By Kate Jackman-Atkinson, myWestman
NEEPAWA, Man. — In the last month or so, it seems as though I have had frequent occasion to talk to some seniors within our community. It all started about a month ago, when I was gathering stories our VE Day special. During that time, I got a front row seat to stories from World War II, both at home and abroad.
Then last week, a woman in her 70s was telling me about some of her recent trips, including an excursion zip lining between the Whistler and Backcomb mountains. “One more thing off the bucket list,” she told me.
Growing up, I never knew my grandparents — they had all passed before I was born. I had some grand-parent stand ins; a good friend of my grandmother with whom we remained close and my best friend’s grandmother, who I was allowed to “borrow.” But I missed out on the experiences many children have with their grandparents. I didn’t hear first hand stories about any wars, times of great hardship or stories of life in “the old country.” I didn’t get to learn what my parents had been like as kids.
We all tend to get stuck within our generations. Our friends tend to be of similar age, stage and life experience. It leads us to forget that others may have already overcome the challenges we face, or have a different way of looking at our problems.
Last week, I also went to Country Meadows Personal Care Home to take pictures of a successful program which pairs Grade 5 students with Country Meadows residents. As part of the Adopt a Grandparent program, the students visit the care home once a month, talk to the residents and they take part in activities together.
It might surprise some, but the students really enjoy hearing about the residents’ lives and the history of the area. With many children living far away from their grandparents, the program reminds students about the times they have shared with their grandparents.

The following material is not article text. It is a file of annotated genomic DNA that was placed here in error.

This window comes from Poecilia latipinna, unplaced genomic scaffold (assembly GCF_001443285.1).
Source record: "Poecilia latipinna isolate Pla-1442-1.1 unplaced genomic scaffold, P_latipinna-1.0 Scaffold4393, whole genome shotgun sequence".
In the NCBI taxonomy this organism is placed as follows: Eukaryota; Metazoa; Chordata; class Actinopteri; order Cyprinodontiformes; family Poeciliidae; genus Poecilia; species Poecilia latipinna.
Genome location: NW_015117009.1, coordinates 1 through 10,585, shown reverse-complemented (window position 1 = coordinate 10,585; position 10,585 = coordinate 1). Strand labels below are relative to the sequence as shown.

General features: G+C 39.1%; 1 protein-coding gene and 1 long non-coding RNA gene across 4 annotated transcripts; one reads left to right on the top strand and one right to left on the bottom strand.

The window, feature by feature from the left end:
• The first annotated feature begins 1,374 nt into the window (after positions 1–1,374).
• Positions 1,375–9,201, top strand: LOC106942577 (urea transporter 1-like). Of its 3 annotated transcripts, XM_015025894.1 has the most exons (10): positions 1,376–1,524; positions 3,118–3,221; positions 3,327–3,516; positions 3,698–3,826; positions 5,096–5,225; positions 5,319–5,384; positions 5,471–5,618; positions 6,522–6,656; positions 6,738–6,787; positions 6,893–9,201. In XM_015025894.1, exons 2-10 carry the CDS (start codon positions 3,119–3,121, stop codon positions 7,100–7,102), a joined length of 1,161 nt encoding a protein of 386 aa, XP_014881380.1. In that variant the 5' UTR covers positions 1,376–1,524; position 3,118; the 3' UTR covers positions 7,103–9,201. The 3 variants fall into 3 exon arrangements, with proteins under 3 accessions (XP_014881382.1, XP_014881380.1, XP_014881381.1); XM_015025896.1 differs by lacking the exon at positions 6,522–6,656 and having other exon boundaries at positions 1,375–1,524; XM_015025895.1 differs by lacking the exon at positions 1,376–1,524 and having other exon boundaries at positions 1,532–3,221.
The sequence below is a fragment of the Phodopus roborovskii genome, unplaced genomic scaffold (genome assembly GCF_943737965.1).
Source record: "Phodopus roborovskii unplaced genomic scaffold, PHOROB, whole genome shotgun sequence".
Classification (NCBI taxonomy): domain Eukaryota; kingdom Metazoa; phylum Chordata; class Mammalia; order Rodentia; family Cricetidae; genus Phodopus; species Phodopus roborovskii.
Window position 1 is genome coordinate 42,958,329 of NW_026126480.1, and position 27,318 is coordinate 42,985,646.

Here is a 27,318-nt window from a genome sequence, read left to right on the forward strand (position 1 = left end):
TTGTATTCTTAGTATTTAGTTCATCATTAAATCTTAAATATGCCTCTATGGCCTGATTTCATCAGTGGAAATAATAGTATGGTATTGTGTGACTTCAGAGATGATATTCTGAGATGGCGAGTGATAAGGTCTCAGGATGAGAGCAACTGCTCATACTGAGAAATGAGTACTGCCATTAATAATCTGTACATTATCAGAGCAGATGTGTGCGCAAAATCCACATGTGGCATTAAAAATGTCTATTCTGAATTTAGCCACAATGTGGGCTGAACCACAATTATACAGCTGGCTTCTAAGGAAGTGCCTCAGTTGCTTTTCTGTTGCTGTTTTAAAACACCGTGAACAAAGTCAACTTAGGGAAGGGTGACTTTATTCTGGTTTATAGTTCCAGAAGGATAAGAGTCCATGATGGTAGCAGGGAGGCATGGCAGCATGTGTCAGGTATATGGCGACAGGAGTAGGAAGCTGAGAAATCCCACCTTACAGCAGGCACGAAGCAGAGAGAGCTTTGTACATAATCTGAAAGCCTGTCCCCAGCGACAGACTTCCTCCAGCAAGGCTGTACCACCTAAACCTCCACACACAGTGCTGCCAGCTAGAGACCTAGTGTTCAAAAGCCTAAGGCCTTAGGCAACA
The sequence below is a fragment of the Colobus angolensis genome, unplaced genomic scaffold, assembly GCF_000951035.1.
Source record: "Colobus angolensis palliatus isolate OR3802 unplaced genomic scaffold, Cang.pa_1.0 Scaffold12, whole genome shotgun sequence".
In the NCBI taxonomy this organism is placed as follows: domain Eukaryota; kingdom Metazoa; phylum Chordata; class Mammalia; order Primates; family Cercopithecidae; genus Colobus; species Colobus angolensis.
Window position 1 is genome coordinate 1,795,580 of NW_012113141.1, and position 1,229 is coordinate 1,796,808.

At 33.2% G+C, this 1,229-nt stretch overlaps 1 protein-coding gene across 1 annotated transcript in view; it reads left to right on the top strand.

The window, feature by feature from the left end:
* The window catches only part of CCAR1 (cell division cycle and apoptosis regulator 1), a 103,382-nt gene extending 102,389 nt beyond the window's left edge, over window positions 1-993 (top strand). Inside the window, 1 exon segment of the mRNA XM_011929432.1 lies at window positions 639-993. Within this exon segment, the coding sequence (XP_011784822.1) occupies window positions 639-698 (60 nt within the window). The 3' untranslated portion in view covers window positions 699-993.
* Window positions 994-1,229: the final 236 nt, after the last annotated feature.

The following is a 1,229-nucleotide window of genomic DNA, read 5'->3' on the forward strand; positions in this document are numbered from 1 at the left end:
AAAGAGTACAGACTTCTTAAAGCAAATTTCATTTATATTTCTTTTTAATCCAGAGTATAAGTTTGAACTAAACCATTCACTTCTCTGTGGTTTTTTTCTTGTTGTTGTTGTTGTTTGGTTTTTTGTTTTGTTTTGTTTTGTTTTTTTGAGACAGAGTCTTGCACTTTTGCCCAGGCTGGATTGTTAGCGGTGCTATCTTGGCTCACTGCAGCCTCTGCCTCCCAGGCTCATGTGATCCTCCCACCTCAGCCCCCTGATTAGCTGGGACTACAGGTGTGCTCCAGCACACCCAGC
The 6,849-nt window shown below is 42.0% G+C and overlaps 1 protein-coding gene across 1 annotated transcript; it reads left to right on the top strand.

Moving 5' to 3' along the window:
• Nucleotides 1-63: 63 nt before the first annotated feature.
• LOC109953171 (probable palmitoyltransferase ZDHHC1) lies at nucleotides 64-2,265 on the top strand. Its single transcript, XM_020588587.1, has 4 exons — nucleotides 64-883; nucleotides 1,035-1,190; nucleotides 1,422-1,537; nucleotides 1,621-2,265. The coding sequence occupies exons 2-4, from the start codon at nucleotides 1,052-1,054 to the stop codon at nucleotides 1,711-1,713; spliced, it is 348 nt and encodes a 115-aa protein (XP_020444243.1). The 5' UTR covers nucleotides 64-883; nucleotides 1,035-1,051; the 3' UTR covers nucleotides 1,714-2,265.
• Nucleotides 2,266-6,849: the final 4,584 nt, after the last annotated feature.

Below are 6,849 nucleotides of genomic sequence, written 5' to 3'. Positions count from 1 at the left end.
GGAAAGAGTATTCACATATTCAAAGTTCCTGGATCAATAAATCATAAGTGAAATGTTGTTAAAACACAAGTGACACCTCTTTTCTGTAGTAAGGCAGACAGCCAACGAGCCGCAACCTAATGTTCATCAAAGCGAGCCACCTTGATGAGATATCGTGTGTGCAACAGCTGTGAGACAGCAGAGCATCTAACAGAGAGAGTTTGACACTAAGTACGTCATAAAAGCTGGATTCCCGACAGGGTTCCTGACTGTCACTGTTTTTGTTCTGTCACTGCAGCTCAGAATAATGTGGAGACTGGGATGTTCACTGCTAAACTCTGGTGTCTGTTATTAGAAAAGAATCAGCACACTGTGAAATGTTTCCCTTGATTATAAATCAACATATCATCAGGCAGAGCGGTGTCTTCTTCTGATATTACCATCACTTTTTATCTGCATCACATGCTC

Judging from the faces, both the students and the residents enjoy the program.
Beyond having some fun, intergenerational programs have been shown to have a number of positive effects.
For seniors, such programs have been shown to promote a better understanding of youth; decrease feelings of isolation, loneliness and boredom; provide a sense of purpose; offer a means to give back to the community and offer a way of passing on life skills, history, life experience and knowledge. Seniors can also learn new skills, such as technology, and pick up some of the enthusiasm often displayed by younger people.
For young adults, such programs help develop a healthy attitude towards ageing; provide an understanding of culture, history and other experiences; create a sense of social responsibility and community; improve skills such as communication, problem solving and life skills and offer a way to learn about culture, history and other life experiences. Conversing with an older person can also help them feel respected and listened to.
Years ago, this sort of transfer happened naturally. In the past, it was more common for multiple generations to live together and families weren’t nearly so disbursed across countries and continents. But today. we have to make more of an effort.
The benefits of intergenerational friendships don’t just apply to school-age children. At all ages of life, having friends with a different perspective can help us see the forest for the trees, or find the needle in the haystack.